WHILE I was staying in Manila for a couple of days, I experienced it 24/7. Getting into a traffic jam is every driver's nightmare. Endless minutes (or worse: hours) in which nothing's moving forward can turn what should be a short car-ride into a seemingly never-ending odyssey. But congested streets aren't just annoying for commuters — they have far-reaching consequences.
But not only in Manila. Europe's environmental watchdog has warned that city dwellers in Europe are at risk of life-threatening air pollution. The report recommends EU countries take rapid action such as decreasing the number of cars in cities.
Poor air quality caused 412,000 premature deaths in Europe in 2016, the most recent year data is available, according to an EU report released on Wednesday. Meanwhile is it 2019.
Sixteen of the EU's 28 member states reported at least one case of unacceptable levels of nitrogen dioxide that surpass legal EU limits. Belgium, Britain, France, Germany, the Netherlands and Spain were all found to have unsafe levels of the gas that's among the major vehicle emissions.
The report recommends European countries reduce the number of cars to lower nitrogen dioxide levels — and therefore air pollution.
An air quality expert at the European Environmental Agency and author of the study, Alberto Gonzales Ortiz, warned that air pollution is "currently the most important environmental risk to human health."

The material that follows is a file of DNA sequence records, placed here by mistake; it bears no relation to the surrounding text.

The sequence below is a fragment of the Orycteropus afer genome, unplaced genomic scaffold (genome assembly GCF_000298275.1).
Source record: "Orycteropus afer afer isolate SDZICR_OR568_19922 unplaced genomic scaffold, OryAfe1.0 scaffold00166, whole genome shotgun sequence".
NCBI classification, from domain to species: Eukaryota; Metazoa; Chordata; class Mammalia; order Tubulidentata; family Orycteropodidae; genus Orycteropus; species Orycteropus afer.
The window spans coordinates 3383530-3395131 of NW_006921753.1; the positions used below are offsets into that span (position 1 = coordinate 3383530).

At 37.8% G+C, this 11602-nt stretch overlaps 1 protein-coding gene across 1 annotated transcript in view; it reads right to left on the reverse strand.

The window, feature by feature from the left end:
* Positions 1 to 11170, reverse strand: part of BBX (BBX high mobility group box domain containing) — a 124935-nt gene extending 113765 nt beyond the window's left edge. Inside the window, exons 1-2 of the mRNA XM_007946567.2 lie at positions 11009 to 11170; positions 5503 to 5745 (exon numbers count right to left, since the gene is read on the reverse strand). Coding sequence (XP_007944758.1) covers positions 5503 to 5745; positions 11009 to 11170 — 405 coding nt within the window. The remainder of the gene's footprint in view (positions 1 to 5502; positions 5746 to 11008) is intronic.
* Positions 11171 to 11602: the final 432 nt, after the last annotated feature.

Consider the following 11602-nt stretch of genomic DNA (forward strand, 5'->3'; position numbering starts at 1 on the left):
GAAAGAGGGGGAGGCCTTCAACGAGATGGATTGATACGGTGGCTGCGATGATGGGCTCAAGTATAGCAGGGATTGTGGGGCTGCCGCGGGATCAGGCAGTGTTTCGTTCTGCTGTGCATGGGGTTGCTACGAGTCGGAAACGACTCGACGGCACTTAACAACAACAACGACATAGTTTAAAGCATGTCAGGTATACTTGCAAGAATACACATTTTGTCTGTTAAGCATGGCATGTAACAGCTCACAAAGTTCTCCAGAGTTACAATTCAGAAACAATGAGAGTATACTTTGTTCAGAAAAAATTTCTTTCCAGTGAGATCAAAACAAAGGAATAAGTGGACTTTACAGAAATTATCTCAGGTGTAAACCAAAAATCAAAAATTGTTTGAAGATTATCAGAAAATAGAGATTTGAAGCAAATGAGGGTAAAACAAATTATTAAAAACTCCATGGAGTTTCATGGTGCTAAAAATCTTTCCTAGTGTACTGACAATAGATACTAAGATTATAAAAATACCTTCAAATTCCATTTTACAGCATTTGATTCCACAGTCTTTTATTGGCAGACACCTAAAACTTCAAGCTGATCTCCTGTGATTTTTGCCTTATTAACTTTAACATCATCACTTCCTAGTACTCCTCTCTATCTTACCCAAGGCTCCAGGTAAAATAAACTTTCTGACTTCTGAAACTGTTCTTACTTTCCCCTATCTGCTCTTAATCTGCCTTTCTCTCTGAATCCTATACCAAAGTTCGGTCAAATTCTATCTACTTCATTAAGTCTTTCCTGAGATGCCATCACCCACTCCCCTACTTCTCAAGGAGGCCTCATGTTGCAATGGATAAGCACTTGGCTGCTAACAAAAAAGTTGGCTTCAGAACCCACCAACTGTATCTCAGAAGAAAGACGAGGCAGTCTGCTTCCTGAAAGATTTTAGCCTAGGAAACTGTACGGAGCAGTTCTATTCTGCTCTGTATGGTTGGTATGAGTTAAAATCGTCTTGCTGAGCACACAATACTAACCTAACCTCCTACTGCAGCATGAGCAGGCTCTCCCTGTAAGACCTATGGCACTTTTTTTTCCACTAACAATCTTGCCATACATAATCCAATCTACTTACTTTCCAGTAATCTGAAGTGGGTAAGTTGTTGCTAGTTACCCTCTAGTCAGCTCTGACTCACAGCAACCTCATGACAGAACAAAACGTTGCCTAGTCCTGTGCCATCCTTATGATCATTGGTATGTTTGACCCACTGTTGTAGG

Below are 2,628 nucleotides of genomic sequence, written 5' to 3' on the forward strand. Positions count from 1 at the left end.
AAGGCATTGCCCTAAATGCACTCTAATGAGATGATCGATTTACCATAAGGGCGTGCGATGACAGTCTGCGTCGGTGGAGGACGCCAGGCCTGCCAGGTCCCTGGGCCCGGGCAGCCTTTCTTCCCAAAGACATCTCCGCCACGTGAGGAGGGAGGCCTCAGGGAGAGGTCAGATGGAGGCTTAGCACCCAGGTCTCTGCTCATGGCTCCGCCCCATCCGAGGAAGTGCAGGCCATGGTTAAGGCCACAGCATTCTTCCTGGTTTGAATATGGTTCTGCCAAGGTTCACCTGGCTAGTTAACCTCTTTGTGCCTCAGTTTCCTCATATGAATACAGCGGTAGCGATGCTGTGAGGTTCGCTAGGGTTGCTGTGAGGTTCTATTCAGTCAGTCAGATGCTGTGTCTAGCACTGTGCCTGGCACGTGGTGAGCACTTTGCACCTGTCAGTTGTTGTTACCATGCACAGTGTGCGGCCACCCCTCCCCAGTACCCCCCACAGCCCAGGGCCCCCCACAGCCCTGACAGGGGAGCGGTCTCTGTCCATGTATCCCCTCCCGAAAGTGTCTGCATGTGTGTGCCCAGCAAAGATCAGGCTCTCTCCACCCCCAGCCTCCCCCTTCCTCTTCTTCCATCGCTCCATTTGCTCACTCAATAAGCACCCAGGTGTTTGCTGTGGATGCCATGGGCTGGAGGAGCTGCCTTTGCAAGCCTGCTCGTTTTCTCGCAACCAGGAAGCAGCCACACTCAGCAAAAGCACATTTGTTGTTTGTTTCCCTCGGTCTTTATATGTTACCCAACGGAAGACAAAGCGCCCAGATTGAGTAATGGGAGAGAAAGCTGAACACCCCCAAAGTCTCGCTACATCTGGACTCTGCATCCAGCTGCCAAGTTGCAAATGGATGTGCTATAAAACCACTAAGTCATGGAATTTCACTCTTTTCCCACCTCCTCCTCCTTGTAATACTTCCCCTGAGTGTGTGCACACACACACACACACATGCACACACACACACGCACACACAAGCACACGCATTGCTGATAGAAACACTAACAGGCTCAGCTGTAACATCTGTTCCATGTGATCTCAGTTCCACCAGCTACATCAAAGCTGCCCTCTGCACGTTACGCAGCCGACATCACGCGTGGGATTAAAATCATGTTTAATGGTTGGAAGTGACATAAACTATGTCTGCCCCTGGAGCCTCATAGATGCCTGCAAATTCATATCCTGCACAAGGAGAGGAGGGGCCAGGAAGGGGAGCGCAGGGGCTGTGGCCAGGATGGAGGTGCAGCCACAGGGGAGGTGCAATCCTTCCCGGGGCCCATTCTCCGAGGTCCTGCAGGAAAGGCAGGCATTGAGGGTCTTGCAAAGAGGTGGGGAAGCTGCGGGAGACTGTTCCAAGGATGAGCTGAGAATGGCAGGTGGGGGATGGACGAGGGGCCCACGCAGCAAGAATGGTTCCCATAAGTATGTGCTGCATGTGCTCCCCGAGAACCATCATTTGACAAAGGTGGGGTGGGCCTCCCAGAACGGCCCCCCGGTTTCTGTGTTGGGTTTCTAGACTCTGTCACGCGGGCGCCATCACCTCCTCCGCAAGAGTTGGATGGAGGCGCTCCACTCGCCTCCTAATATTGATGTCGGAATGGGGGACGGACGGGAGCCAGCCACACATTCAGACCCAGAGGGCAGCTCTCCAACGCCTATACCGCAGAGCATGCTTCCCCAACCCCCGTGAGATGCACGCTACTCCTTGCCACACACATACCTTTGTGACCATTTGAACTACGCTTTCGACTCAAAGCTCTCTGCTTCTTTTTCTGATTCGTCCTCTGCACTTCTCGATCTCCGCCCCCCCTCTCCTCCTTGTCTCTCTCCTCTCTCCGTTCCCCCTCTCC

The report referred to World Health Organization (WHO) figures that found heart disease and stroke were the most common reasons for premature death due to air pollution, followed by lung disease and lung cancer.
The study also found that certain groups including children, the elderly, pregnant women and people living close to roads and industrial areas were more vulnerable to its effects.
While the level of dangerous particles in European cities was dropping, Ortiz said it was not falling fast enough. In line with EU law, member states are required to examine the level of a range of pollutants and take action if pollutants, such as ozone matter, exceed healthy levels.
As we all know: cities across the whole world pledge air pollution changes, but are they ready? Over 30 mayors from across the globe have pledged to deliver clean air for the 140 million people living in their cities. Delivering clean air on such a scale will take both ambitious targets and concrete action. Believed to cause 7 million premature deaths every year, air pollution is increasingly recognized as a silent public health emergency.
Quoting British journalist Holly Young, "It's perhaps the most explicit illustration of how closely intertwined our health is to the state of our environment. Its particles have been found in human hearts and brains. It has been linked to asthma, Alzheimers, dementia, cancer, and stroke as well as mental health issues and miscarriage".
Despite its known damage, over 90% of people around the world still breathe dirty air. The Clean Air Cities Declaration announced at the World Mayors Summit this month in Copenhagen is a notable attempt to move the dial in tackling the issue. Held by C40, a network of over 90 cities dedicated to tackling climate change, 35 mayors and pledged to deliver clean air for the 140 million citizens in their cities.
The declaration highlights that the air pollution crisis is one "rooted in social injustice," due to the way it typically hits the poorest and most vulnerable communities hardest. According to WHO it is low- and middle-income countries that suffer the biggest burden from air pollution.
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